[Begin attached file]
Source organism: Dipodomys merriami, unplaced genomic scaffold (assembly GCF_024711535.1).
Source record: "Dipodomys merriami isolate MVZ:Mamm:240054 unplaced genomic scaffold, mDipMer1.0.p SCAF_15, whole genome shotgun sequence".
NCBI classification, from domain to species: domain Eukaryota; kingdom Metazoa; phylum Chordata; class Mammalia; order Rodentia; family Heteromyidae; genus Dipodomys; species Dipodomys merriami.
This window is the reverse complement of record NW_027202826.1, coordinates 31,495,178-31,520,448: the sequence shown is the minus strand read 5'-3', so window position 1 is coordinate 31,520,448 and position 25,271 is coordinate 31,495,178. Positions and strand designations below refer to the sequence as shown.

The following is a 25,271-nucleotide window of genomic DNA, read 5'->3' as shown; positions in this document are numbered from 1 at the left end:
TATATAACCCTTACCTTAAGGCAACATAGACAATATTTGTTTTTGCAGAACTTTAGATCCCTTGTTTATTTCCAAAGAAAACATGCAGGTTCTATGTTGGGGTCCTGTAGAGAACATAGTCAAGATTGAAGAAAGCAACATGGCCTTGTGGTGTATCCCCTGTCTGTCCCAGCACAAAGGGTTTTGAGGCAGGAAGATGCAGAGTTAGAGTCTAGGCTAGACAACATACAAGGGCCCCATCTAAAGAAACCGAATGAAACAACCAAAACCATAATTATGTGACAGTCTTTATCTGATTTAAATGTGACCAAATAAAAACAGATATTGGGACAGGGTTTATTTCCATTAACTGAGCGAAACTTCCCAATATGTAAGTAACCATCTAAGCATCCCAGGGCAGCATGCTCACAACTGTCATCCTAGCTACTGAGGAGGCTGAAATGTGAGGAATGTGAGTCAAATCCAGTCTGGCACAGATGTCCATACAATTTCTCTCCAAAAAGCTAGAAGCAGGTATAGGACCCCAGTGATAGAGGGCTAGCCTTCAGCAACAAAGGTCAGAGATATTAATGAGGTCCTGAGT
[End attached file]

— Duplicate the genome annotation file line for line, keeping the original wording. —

Source organism: Dipodomys merriami, unplaced genomic scaffold (assembly GCF_024711535.1).
Source record: "Dipodomys merriami isolate MVZ:Mamm:240054 unplaced genomic scaffold, mDipMer1.0.p SCAF_15, whole genome shotgun sequence".
NCBI classification, from domain to species: domain Eukaryota; kingdom Metazoa; phylum Chordata; class Mammalia; order Rodentia; family Heteromyidae; genus Dipodomys; species Dipodomys merriami.
This window is the reverse complement of record NW_027202826.1, coordinates 31,495,178-31,520,448: the sequence shown is the minus strand read 5'-3', so window position 1 is coordinate 31,520,448 and position 25,271 is coordinate 31,495,178. Positions and strand designations below refer to the sequence as shown.

The following is a 25,271-nucleotide window of genomic DNA, read 5'->3' as shown; positions in this document are numbered from 1 at the left end:
TATATAACCCTTACCTTAAGGCAACATAGACAATATTTGTTTTTGCAGAACTTTAGATCCCTTGTTTATTTCCAAAGAAAACATGCAGGTTCTATGTTGGGGTCCTGTAGAGAACATAGTCAAGATTGAAGAAAGCAACATGGCCTTGTGGTGTATCCCCTGTCTGTCCCAGCACAAAGGGTTTTGAGGCAGGAAGATGCAGAGTTAGAGTCTAGGCTAGACAACATACAAGGGCCCCATCTAAAGAAACCGAATGAAACAACCAAAACCATAATTATGTGACAGTCTTTATCTGATTTAAATGTGACCAAATAAAAACAGATATTGGGACAGGGTTTATTTCCATTAACTGAGCGAAACTTCCCAATATGTAAGTAACCATCTAAGCATCCCAGGGCAGCATGCTCACAACTGTCATCCTAGCTACTGAGGAGGCTGAAATGTGAGGAATGTGAGTCAAATCCAGTCTGGCACAGATGTCCATACAATTTCTCTCCAAAAAGCTAGAAGCAGGTATAGGACCCCAGTGATAGAGGGCTAGCCTTCAGCAACAAAGGTCAGAGATATTAATGAGGTCCTGAGT